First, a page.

Background: Previous studies have suggested that children with oral clefts may have higher caries prevalence in comparison with non-cleft controls but the relative importance of the potential risk factors is not clear. The aim of this study was to compare the caries risk profiles in a group of cleft lip and/or palate (CL(P)) children with non-cleft controls in the same age using a computerized caries risk assessment model. Methods: The study group consisted of 133 children with CL(P) (77 subjects aged 5 years and 56 aged 10 years) and 297 non-cleft controls (133 aged 5 years and 164 aged 10 years). A questionnaire was used to collect data concerning the childs oral hygiene routines, dietary habits and fluoride exposure. Oral hygiene was assessed using Quigley-Hein plaque Index and the caries prevalence and frequency was scored according to the International Caries Detection and Assessment System. Whole saliva samples were analyzed for mutans streptococci, lactobacilli, buffering capacity and secretion rate. The risk factors and risk profiles were compared between the groups with aid of Cariogram and the estimated risk for future caries was categorized as "high" or "low". Results: Children with CL(P) (the entire study group) had significantly higher counts of salivary lactobacilli (p less than 0.05) and displayed less good oral hygiene (p less than 0.05). More 10-year-old children in the CL(P) group had low secretion rate but this difference was not significant. The average chance to avoid caries ranged from 59 to 67 % but there were no significant differences between the groups. The odds of being categorized with high caries risk in the CL(P) group was significantly elevated (OR = 1.89; 95 % CI = 1.25-2.86). In both groups, children in the high risk category had a higher caries experience than those with low risk. Conclusion: Children with CL(P) displayed increased odds of being categorized at high caries risk with impaired oral hygiene and elevated salivary lactobacilli counts as most influential factors. The results suggest that a caries risk assessment model should be applied in the routine CL(P) care as a basis for the clinical decision-making and implementation of primary and secondary caries prevention.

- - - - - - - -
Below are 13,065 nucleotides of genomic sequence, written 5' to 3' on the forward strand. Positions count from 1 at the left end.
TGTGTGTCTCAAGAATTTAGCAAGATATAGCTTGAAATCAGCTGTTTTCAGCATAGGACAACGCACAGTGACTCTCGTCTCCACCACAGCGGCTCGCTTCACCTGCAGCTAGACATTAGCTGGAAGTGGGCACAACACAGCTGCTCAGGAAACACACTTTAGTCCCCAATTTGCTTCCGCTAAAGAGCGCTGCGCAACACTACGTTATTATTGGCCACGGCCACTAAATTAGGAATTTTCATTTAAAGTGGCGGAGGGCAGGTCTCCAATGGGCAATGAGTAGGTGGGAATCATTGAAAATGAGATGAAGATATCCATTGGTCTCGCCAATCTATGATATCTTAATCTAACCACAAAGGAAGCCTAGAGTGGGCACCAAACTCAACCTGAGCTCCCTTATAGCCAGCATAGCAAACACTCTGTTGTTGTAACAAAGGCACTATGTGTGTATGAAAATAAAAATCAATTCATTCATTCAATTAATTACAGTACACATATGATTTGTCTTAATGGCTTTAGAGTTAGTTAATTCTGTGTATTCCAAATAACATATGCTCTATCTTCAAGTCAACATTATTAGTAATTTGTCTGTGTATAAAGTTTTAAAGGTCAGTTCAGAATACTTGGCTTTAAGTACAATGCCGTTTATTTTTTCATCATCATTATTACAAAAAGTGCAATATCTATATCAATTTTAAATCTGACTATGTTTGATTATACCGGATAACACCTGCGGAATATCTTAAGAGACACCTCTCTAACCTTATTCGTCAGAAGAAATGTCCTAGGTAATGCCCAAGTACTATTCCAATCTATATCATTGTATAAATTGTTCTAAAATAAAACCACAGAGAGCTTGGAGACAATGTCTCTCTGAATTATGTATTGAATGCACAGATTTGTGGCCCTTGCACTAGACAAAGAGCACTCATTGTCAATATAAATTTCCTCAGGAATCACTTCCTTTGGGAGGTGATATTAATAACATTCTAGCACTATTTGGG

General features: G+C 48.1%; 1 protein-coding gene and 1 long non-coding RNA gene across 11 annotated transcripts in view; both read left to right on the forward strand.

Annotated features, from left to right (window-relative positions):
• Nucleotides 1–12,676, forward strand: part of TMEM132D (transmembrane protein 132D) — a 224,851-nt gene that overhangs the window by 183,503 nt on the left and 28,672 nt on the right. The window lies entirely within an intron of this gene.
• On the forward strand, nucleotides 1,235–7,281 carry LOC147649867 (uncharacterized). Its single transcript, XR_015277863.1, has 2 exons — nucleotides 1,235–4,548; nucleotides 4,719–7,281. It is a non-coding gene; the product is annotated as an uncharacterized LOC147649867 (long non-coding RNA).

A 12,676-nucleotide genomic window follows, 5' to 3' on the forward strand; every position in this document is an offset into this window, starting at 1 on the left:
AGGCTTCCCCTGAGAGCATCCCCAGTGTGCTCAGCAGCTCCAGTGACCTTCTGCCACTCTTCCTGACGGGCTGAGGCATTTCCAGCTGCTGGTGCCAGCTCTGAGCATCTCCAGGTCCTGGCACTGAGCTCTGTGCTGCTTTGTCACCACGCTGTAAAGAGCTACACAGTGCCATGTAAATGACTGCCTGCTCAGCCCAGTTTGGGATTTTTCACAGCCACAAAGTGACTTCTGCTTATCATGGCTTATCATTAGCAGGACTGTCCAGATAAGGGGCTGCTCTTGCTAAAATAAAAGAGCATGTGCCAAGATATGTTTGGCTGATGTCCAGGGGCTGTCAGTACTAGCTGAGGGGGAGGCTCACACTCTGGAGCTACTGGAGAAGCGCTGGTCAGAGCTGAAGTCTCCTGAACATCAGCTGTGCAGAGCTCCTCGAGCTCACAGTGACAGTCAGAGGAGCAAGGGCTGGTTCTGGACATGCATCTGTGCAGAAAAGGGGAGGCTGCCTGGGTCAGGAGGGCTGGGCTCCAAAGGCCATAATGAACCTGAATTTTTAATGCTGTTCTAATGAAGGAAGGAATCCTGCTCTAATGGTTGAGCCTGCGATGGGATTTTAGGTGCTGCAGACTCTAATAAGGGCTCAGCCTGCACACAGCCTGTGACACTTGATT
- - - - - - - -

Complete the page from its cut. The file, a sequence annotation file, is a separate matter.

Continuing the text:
Place, publisher, year, edition, pages
BioMed Central, 2015
Keywords
Cleft lip; Cleft palate; Cleft lip and/or palate; Caries risk; Cariogram; Children
National Category
Clinical Medicine
Identifiers
urn:nbn:se:liu:diva-120739 (URN)10.1186/s12903-015-0067-x (DOI)000358428000002 ()26208495 (PubMedID)
Note

Funding Agencies|FORSS - Medical Research Council of Southeast Sweden, Futurum, - Academy of Health and Care Jonkoping County Council; Swedish Dental Association; Swedish Society of Paediatric Dentistry